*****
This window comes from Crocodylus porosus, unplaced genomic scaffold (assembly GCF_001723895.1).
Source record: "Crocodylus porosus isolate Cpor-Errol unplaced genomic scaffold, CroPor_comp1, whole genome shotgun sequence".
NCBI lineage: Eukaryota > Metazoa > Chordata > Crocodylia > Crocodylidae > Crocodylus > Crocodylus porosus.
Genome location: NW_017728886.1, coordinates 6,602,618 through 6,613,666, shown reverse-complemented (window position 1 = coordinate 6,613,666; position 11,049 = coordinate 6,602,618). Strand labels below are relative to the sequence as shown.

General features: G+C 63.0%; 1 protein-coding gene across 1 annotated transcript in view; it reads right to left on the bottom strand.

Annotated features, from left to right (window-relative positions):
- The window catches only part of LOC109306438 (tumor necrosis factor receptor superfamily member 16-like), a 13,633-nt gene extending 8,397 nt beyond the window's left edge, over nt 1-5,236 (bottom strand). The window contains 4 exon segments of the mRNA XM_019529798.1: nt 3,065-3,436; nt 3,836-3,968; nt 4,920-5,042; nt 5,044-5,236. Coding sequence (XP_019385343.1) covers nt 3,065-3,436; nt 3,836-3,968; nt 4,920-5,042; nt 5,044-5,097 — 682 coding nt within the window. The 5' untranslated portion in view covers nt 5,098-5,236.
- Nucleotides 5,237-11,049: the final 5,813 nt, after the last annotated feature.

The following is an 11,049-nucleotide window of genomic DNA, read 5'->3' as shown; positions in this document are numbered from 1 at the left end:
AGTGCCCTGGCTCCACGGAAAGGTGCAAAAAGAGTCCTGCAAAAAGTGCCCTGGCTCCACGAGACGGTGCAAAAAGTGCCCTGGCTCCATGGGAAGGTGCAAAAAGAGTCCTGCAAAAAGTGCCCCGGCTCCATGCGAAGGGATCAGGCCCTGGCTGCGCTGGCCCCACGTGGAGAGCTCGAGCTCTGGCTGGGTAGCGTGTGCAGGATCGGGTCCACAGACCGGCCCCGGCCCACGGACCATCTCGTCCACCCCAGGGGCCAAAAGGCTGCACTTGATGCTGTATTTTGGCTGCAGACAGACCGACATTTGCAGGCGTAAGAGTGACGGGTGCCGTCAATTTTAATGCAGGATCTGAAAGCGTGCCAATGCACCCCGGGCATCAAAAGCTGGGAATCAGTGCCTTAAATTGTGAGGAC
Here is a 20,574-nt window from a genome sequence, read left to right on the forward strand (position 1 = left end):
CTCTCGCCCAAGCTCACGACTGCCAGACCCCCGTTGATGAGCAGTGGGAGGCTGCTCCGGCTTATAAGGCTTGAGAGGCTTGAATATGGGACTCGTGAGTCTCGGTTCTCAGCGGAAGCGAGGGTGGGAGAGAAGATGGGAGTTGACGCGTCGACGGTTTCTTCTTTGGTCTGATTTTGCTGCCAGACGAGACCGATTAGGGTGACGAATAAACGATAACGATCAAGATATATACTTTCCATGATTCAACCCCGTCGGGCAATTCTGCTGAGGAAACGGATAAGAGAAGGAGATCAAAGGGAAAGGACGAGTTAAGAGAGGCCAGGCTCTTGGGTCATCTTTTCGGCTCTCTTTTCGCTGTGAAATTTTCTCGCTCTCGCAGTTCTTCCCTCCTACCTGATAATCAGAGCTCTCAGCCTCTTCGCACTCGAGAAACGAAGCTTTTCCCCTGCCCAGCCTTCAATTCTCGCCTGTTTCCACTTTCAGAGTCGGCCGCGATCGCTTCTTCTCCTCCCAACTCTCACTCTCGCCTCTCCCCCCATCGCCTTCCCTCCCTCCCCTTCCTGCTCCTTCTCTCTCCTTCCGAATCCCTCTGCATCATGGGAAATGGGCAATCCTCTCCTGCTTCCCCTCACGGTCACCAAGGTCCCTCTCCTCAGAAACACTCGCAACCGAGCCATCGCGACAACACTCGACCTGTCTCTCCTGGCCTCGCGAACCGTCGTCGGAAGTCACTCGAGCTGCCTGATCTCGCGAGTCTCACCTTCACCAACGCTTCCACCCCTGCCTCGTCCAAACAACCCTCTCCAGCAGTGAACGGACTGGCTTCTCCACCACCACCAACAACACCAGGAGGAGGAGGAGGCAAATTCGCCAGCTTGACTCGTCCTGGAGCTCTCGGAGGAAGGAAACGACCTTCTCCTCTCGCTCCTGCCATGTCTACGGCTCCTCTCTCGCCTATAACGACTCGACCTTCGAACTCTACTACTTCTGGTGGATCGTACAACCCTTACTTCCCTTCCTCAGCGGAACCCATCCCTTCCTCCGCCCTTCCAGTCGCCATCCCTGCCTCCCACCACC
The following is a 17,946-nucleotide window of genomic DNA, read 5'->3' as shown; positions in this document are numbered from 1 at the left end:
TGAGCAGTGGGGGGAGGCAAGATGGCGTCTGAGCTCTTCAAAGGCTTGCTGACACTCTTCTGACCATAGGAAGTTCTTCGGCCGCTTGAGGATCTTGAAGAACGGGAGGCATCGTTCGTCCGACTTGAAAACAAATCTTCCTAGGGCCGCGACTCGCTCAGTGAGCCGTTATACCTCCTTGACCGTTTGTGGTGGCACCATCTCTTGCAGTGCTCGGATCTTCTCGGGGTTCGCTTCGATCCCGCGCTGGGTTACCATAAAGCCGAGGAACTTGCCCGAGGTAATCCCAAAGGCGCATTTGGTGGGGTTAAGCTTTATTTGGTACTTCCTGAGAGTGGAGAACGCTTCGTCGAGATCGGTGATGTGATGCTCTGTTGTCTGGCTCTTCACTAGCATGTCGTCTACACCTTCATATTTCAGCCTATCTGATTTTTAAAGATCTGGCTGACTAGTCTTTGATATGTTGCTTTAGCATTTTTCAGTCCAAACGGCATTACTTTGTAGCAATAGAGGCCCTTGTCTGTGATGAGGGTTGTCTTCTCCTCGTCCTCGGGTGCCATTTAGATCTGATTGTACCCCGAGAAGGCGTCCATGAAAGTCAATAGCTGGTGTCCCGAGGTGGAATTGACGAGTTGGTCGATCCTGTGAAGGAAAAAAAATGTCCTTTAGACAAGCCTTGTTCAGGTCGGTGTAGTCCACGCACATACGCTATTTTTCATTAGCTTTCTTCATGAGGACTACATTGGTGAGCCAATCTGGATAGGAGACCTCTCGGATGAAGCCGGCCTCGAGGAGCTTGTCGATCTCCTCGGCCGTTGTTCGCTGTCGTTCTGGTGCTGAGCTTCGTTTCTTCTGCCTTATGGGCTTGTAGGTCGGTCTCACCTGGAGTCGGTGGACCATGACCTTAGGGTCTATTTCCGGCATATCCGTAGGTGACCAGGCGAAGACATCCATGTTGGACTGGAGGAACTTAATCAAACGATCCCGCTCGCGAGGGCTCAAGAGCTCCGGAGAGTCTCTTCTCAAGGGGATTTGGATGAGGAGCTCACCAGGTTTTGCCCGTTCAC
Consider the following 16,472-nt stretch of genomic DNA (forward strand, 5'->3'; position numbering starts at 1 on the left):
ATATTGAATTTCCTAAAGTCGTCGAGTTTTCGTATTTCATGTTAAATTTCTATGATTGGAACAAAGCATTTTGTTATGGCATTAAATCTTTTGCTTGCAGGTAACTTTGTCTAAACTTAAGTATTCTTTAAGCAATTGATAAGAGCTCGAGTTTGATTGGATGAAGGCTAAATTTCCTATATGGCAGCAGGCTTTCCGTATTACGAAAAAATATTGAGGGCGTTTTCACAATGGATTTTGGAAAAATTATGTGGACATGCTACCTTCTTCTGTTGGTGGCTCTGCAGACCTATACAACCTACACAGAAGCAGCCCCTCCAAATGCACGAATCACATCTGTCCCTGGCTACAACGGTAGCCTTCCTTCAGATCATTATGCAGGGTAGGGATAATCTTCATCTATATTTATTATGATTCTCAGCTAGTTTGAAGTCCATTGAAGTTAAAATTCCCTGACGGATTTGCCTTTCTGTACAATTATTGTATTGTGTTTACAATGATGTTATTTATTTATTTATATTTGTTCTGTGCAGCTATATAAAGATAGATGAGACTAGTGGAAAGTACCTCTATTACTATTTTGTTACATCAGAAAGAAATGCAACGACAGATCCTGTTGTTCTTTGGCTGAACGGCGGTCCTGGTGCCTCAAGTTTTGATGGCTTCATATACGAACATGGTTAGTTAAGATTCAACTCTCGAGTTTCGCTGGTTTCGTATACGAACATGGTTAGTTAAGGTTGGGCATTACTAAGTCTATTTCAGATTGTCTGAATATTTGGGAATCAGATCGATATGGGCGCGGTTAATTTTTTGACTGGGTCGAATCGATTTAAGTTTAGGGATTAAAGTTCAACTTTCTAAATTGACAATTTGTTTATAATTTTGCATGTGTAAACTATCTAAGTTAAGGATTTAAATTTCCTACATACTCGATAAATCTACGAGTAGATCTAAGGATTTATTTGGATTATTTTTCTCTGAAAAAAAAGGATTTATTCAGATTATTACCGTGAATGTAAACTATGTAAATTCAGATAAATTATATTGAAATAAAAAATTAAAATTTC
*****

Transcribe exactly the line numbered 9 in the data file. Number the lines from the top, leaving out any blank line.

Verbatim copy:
The following is an 11,049-nucleotide window of genomic DNA, read 5'->3' as shown; positions in this document are numbered from 1 at the left end: